IFIM Law College hosted panel discussions on Uniform Civil Code in India. Satya Prasoon, an associate at CLPR was a panelist at the IFIM law school where he presented a paper titled ‘Of Constitutional Mythos and Nervous Nationalism: The Pathologies of UCC.’ The discussion was spilt into two panels, the first discussing the topic: “Constitutional Perspectives of the Uniform Civil Code” and the second, “The conflict of the UCC and personal laws in India”. The first panel comprised of Ms. Geetha Menon (Senior Associate, Pramila Associates), Dr. Vedashree (Principal Oxford College of Law, Bangalore), Dr. Prashant Desai (Assistant Professor NLSIU, Bangalore) and Mr.Prasoon.
The discussion was initiated by Ms. Menon who focused on the landmark judgments where the Supreme Court gave observations on the need to draft a UCC – trail stretching from Mohd. Ahmed Khan v. Shah Bano Begum, 1985 all the way to ABC v. The State, 2015. (NCT of Delhi). Mr Prasoon elaborated further, by focusing on the impossibility of implementing a draft of the UCC that would consider the religious sensitivities of all the culturally diverse Indian communities. He noted that any uniform bill would necessarily impose majoritarian views on the various minorities, by citing as an example that Hindu Code Bill which did not do justice to intra-group plurality as it engulfed even Jains, Buddhist, Sikh practices into Hindu majoritarian fold.
Dr. Vedashree highlighted the relationship between the UCC and the Law Commission of India, clarifying that it would be the duty of the commission to take into full account the attitude of the general public, prior to making any concrete recommendations. Dr. Desai impressed on the audience that the fundamental rights provided ample protection against religiously motivated repressive practices as Art 13(3) (a) of the Constitution included customs and usages within the meaning of law.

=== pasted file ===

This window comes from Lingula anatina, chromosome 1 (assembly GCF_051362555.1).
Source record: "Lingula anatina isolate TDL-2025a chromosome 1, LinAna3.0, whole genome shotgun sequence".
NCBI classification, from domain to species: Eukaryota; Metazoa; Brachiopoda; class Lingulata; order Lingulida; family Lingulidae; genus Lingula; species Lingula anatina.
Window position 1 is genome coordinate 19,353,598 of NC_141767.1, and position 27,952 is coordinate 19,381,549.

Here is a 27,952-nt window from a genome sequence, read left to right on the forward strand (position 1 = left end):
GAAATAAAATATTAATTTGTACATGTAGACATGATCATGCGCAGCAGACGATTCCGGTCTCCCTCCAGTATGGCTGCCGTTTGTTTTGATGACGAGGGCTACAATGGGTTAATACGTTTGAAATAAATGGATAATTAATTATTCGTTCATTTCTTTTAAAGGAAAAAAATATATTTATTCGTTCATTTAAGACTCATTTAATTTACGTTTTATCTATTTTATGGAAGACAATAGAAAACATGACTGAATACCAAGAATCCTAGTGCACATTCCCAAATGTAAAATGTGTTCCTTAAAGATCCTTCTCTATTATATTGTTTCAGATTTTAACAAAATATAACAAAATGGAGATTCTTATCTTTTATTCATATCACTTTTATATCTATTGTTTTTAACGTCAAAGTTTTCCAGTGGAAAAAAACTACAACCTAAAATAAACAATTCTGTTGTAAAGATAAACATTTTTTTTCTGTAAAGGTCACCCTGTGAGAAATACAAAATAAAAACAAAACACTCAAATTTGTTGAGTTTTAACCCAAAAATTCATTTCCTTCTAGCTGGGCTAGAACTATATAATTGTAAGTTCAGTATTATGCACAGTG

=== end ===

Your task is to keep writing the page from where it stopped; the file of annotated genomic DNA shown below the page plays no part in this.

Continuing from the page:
The second panel of Mr. P. Krishna Bhat (Hon’ble Principal District and Sessions Judge), Mr. Mohammed Afeef (Advocate and Researcher, ALF), Dr. Corinne Kumar (President, WCM), and Mrs. Musarrath Banu (HOD Dept. of Sociology, Al – Ameen College of Arts, Science and Commerce) focused on discussing the nature of personal laws prior to examining any inherent conflict. This was a pedagogical exercise aimed at enlightening the members of the audience to the nuance and difficulty in successfully integrating the intricacies of different communities into a single code. They espoused a belief that it would be possible to achieve the similar end – result, i.e. an elimination of discrimination – through the relatively easier means of expanding the scope of judicial review to include uncodified personal laws. This would ensure that via the directive of the Court, employing well – established tests of religious essentiality, any discriminatory practices would be neutralized. The conference culminated with an engaging deliberation with the audience regarding these issues.